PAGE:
New figures show that timber prices have surged by about 30% over the past year and in real terms are now at levels not seen since the mid-1990s.
The Forestry Commission statistics show the price of standing timber (trees not yet harvested) was up by 28.2% from March 2017 to March 2018.
The price of softwood sawlogs also went up by 20.8% in the six months to March 2018.
Confor, the body which represents the interest of the forestry and woodland sector, says the price spikes reflect a booming wood processing industry and demonstrate the need for more tree planting to reduce the UK’s reliance on imports.
However, the timber price figures are not the only startling numbers in the forestry sector.
The UK is now the second largest net importer of forest products, second only to China, and the vast majority of the wood we import is softwood, something that the UK can grow very well.
At present, the UK has one of the lowest levels of woodland cover relative to the rest of Europe.
In France and Germany, more than 30% of the land area is covered by woodland, yet in the UK the figure is just 13%.
The UK governments have all expressed their desire to see more woodland planted, but translating that ambition into reality has, to date, proved a challenge.
Most progress is being made in Scotland where there is a tree planting target of 10,000ha each year up to 2021 and then 15,000ha each year by 2025.
Encouragingly, during 2017 over 10,000ha of new planting proposals were approved, an increase of 3,500ha from the previous year.
In England, progress has been slower, with only 700ha of new woodland created in 2016 and the focus to date has largely been on establishing mixed woodlands for biodiversity, rather than commercial plantings.
However, earlier this year, plans were unveiled for a new Northern Forest in England which will stretch from Liverpool in the west, across to Hull in the east.
The plan is that this will be a mix of woodland, with some parts focused on improving biodiversity, but others designed for timber production or to lock up carbon efficiently.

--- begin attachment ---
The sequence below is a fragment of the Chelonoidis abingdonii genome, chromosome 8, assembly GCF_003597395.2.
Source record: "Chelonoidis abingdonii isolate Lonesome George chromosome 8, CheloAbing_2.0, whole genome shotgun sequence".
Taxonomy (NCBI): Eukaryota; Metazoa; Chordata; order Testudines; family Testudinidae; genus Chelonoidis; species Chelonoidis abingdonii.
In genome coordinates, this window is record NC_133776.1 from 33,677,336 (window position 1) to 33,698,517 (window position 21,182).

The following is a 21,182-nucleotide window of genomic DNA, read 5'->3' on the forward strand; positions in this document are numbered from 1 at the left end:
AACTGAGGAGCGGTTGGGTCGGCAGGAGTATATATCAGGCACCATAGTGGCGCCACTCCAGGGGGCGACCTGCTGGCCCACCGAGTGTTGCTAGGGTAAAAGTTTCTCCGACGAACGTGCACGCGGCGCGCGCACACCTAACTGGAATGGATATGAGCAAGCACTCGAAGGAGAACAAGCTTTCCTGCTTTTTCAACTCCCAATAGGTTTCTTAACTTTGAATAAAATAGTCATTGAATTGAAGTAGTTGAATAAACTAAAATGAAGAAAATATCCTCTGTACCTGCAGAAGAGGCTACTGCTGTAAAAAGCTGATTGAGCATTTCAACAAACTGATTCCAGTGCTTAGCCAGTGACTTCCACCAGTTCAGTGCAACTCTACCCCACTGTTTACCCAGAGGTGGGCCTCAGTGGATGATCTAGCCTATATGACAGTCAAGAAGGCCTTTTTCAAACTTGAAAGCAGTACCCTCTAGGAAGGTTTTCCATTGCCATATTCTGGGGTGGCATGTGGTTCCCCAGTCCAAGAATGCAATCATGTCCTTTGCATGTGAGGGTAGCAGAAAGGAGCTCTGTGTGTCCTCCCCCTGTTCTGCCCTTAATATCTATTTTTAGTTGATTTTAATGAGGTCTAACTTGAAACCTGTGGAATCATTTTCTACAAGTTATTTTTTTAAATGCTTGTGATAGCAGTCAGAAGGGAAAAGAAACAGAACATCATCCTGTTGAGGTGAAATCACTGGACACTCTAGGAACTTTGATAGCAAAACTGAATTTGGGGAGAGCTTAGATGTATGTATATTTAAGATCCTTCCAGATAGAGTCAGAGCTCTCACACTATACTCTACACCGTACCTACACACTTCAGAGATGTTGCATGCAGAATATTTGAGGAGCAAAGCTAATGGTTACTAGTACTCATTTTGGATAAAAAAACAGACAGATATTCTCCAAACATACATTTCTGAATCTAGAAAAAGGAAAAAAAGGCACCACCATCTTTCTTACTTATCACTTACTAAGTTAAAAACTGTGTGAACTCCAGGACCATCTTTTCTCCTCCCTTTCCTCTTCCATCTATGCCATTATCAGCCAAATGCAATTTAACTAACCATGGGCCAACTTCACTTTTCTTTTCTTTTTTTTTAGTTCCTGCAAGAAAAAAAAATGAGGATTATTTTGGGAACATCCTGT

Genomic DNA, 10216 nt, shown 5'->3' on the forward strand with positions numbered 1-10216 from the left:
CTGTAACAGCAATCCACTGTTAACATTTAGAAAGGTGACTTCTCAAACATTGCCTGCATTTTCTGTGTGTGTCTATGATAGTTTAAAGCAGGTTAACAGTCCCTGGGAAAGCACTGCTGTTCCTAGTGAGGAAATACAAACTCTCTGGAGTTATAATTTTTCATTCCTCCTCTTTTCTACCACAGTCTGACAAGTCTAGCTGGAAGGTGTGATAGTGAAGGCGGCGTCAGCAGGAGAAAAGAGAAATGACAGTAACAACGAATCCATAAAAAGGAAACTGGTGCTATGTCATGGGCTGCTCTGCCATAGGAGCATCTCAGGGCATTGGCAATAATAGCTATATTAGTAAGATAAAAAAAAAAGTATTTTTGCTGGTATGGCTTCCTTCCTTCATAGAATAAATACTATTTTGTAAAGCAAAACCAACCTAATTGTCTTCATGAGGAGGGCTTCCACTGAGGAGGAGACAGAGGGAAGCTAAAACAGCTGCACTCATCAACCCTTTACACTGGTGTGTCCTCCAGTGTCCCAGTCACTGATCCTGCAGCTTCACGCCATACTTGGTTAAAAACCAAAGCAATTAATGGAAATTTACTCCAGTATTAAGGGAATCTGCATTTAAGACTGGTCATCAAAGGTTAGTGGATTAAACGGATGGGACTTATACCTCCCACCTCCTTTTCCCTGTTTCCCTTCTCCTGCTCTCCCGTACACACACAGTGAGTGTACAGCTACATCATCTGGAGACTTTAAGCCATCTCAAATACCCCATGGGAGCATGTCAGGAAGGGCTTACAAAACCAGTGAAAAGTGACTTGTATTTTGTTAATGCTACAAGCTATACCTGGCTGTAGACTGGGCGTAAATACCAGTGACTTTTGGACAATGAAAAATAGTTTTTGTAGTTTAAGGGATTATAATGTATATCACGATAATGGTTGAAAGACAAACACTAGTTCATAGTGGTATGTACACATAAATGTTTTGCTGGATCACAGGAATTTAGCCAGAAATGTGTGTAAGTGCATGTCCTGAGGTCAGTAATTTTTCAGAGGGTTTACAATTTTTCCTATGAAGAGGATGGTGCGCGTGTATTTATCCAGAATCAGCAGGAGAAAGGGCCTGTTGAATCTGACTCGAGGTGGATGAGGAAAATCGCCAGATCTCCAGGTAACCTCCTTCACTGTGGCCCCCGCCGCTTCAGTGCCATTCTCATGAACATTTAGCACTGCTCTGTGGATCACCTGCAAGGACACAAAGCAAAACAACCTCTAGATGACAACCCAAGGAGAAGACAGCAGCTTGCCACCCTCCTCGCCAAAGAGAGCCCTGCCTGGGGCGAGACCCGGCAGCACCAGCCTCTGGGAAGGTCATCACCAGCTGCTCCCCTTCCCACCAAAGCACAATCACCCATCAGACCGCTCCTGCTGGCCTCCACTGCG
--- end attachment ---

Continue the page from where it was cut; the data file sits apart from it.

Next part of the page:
The government’s 25-year Environment Plan also made a commitment to plant 180,000 hectares of new woodland by the end of 2042.
The government has also pledged to continue the “promotion of large scale woodland creation to give investors the confidence to renew and expand wood-processing capacity”.
But it is not just politicians and environmentalists who are keen to see more trees planted.
Forestry remains an attractive investment thanks to strong capital growth in the forestry sector over the past 20 years and the favourable tax treatment of commercial forest investment.
We have seen growing interest from forestry investors who are keen to secure low-value, unproductive farmland to get new planting schemes in place.
Over the past 18 months or so, several large areas of land have been purchased for planting schemes, with prices in the range of £3,000-£5,000 per ‘plantable’ hectare being paid for the best land.
Finding the right sort of sites – particularly in England – is a challenge because agricultural land values are generally higher than in Scotland.
The situation is also complicated by the fact that few vendors with land well-suited to forestry have thought about seeking permission to plant trees before they sell.
However, if more landowners who are considering selling poor farmland applied for permission first it would open up the market by removing the risk that forestry investors will be prevented from planting trees on the land.
John Clegg & Co, in partnership with Tilhill, prepares an annual report which gives both the buyer’s and seller’s perspective on the UK forestry property market.Read The UK Forest Market Report 2017 (FMR).